Clockwise from left, Hugh Johnson, Daniel, Tottie, Madeleine and Cynthia, circa 1968.
I was disoriented this fall. Even with Halloween just around the corner, there was still no nip in the air to urge on certain autumn rites. When arriving cold sharpens time’s passing, small rituals can work their reassuring magic. In Italy, the rites consist of wearing stockings for the first time or doing my closet’s cambio di stagione.

The rites of a Midwestern childhood were more complex and drawn out; their reassuring magic more potent. They began with Thanksgiving at my cousins’ and shopping at Marshall Field’s in Chicago.

Still elegant, the store’s buildings covered several city blocks. Moving among them meant traversing frigid dark alleys where steam belched from manholes. From afar, the characteristic whistle of the Chicago cop cut through the rumble of the nearby El. We had breakfast under the five-story Christmas tree, saw Santa Claus and shopped. For a family that never bought if it could be made or fixed, the day was a topsy-turvy medieval fair; a bender of bags and boxes.

I sang in the church choir and played hand bells in the carol service, in which the Nativity sheep were played by the five boys of the chinless Frye family. With wispy goatees (poor substitutes for chins) and thick glasses (they were near-sighted, too), they wore gray sweatpants and woolly socks on their hands, swaying with the music on all fours.

At home, our basement disgorged garlands and ornaments, all carefully labeled and ready for their usual places. We laughed at the acid-burned ornaments my father retrieved from Ben Franklin’s trashcan; too good to throw away. Each Christmas Eve, my mother filled the tree’s tin-foil cornucopias with gum drops and Hershey’s kisses just as her own mother had. In January, she packed these carefully away along with the equally ephemeral tinsel — perfectly good for another year.

There was the dance at the country club. We wore wrist corsages and ate cherries jubilee. The band was famous for having played at John B. Anderson’s party at the Nixon inauguration. While cuter girls got asked to dance, I, chubby and bookish, had to wait for the all-inclusive conga line.

My family’s annual Christmas party served up egg-nog, Christmas cookies and hot cheese biscuits passed around by our cleaning lady in a white apron. For months, I would hope that Justin McCarty, object of a crush since kindergarten, would find me pretty in my hand-me-down velvet dress with a lace collar. He preferred to play ping-pong.

It all culminated with Christmas Eve carols at the Shafer house. In a sleeveless Lily Pulitzer shift, even in December, Frannie Shafer played the organ. Older than my Depression parents, she smoked and drank like the Flapper she had been, belting out “O Little Town of Bethlehem” and “Jingle Bells” with equal collegiate gusto. When Justin McCarty’s mother admired mine for knowing all the words to all the verses of all the carols, I saw my embarrassing mother with new eyes. Walking home afterwards, the big, soft snowflakes of song and film brushed our shoulders.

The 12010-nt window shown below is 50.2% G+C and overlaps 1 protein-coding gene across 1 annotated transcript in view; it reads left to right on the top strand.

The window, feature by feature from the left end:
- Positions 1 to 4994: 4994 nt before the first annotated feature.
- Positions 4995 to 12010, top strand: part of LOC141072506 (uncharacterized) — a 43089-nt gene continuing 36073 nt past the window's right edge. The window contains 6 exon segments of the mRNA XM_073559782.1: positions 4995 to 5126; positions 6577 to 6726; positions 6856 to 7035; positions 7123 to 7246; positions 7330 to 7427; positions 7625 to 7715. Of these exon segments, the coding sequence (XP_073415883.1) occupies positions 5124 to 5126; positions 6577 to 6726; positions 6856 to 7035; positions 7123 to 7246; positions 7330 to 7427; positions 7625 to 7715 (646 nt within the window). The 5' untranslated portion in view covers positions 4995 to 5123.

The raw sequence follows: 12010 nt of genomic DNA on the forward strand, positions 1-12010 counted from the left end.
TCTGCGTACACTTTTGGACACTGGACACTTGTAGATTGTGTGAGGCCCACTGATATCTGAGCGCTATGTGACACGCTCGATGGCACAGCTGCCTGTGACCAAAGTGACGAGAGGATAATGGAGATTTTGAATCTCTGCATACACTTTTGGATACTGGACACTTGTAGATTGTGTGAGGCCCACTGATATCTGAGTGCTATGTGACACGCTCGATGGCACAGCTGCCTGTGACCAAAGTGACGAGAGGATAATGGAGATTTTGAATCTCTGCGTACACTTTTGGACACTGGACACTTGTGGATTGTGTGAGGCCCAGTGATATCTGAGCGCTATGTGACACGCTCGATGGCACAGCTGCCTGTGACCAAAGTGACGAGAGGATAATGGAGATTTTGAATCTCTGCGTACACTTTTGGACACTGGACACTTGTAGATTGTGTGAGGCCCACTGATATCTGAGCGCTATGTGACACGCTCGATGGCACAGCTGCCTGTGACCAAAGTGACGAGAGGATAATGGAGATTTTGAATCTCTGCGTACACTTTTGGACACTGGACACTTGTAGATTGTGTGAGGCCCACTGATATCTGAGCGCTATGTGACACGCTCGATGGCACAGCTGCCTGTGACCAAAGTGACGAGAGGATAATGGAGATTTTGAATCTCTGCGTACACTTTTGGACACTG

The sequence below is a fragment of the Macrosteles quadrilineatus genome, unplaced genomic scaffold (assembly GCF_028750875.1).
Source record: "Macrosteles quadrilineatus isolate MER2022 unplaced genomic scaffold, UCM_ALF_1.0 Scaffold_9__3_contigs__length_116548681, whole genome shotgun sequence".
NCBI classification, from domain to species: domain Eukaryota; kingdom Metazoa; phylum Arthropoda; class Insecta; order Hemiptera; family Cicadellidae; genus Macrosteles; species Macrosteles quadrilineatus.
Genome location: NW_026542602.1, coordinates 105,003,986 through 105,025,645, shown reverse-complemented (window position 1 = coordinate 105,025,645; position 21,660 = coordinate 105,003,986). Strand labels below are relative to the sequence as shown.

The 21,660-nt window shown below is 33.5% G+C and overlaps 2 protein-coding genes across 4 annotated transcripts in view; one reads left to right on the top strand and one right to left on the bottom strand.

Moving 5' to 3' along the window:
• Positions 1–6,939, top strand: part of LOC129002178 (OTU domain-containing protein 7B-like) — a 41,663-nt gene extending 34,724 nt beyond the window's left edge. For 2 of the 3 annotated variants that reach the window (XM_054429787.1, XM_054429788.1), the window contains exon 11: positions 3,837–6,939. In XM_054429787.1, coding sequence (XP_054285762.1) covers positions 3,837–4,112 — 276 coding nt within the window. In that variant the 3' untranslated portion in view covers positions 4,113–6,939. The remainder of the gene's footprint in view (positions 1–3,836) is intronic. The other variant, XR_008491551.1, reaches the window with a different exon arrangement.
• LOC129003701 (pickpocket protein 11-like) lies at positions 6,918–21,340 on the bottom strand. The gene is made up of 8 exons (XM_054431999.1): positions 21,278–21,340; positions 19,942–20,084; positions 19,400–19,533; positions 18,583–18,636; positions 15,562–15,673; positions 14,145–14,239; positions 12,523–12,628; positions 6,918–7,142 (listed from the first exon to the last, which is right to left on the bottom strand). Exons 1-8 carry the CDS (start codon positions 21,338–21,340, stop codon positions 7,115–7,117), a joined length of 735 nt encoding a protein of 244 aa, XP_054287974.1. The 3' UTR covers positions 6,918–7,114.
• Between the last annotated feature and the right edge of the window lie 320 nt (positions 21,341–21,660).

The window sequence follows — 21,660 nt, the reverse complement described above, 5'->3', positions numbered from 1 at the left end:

But it wasn’t really always the same. Like a cinematic trick, the static foreground played in front of a moving background: me growing up; the 1960s. An older cousin spent one Thanksgiving flying a helicopter in ‘Nam. One year, our cocker spaniel got drunk on egg-nog from party cups left on a low table. Another year, Paulie Paddock — age 14 — got drunk at the country club dance. Minors were not allowed in the bar.

Careening through it in the conga line one year I saw the mother of one friend pawing the father of another. Altro che “I Saw Mommy Kissing Santa Claus.” Once, a judge’s daughter came to the Shafers’ in dirty bare feet and a faded Indian skirt. On her hip was a child named Rainbow. Rainbow had coffee-colored skin and wiry black hair and no father in sight.

It went on from there. The church burned down. My father had a stroke. My friend’s mother got cirrhosis; Frannie Shafer got lung cancer. Rainbow’s mother disappeared. Paulie Paddock went to prison. I moved to Italy. My children didn’t learn Christmas carols. The cambio di stagione never really worked as magic.

So a few years ago, I invited friends over to sing carols. Italians hung back in silence, watching us go maudlin over tree-shaped cookies with lurid green frosting. Children wore velvet dresses with lace collars. I barely remembered the words to the carols.

The next year I invited some more friends. And the next one after that. Now, I know the words to all the verses of all the carols.

The other day, I ran into a friend on the street. It was late fall, but my legs were still bare and my winter clothes on the high rack in my closet. “I hope you’re going to do Christmas carols again,” she said.

You bet I am. Her words got the magic going and all’s right with the world.